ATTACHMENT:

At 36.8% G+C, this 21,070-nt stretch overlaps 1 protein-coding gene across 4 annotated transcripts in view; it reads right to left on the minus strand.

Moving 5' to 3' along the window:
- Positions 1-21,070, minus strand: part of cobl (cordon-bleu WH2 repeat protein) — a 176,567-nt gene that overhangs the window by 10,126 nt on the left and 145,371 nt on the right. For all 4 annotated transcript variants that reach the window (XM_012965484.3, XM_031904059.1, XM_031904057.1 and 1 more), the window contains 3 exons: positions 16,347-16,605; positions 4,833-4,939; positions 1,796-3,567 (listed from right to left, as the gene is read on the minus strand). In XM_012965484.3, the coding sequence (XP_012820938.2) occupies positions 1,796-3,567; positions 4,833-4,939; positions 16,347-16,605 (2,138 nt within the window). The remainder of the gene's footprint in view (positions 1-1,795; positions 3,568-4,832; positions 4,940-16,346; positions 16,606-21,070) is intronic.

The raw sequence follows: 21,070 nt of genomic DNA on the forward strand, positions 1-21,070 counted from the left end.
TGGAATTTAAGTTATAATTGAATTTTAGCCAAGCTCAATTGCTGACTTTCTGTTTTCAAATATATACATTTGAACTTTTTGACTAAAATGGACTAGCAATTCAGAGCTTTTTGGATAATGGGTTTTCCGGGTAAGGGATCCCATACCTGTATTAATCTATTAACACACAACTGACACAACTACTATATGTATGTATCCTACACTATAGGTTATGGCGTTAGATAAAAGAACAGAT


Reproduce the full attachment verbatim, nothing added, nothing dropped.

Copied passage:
At 36.8% G+C, this 21,070-nt stretch overlaps 1 protein-coding gene across 4 annotated transcripts in view; it reads right to left on the minus strand.

Moving 5' to 3' along the window:
- Positions 1-21,070, minus strand: part of cobl (cordon-bleu WH2 repeat protein) — a 176,567-nt gene that overhangs the window by 10,126 nt on the left and 145,371 nt on the right. For all 4 annotated transcript variants that reach the window (XM_012965484.3, XM_031904059.1, XM_031904057.1 and 1 more), the window contains 3 exons: positions 16,347-16,605; positions 4,833-4,939; positions 1,796-3,567 (listed from right to left, as the gene is read on the minus strand). In XM_012965484.3, the coding sequence (XP_012820938.2) occupies positions 1,796-3,567; positions 4,833-4,939; positions 16,347-16,605 (2,138 nt within the window). The remainder of the gene's footprint in view (positions 1-1,795; positions 3,568-4,832; positions 4,940-16,346; positions 16,606-21,070) is intronic.

The raw sequence follows: 21,070 nt of genomic DNA on the forward strand, positions 1-21,070 counted from the left end.
TGGAATTTAAGTTATAATTGAATTTTAGCCAAGCTCAATTGCTGACTTTCTGTTTTCAAATATATACATTTGAACTTTTTGACTAAAATGGACTAGCAATTCAGAGCTTTTTGGATAATGGGTTTTCCGGGTAAGGGATCCCATACCTGTATTAATCTATTAACACACAACTGACACAACTACTATATGTATGTATCCTACACTATAGGTTATGGCGTTAGATAAAAGAACAGAT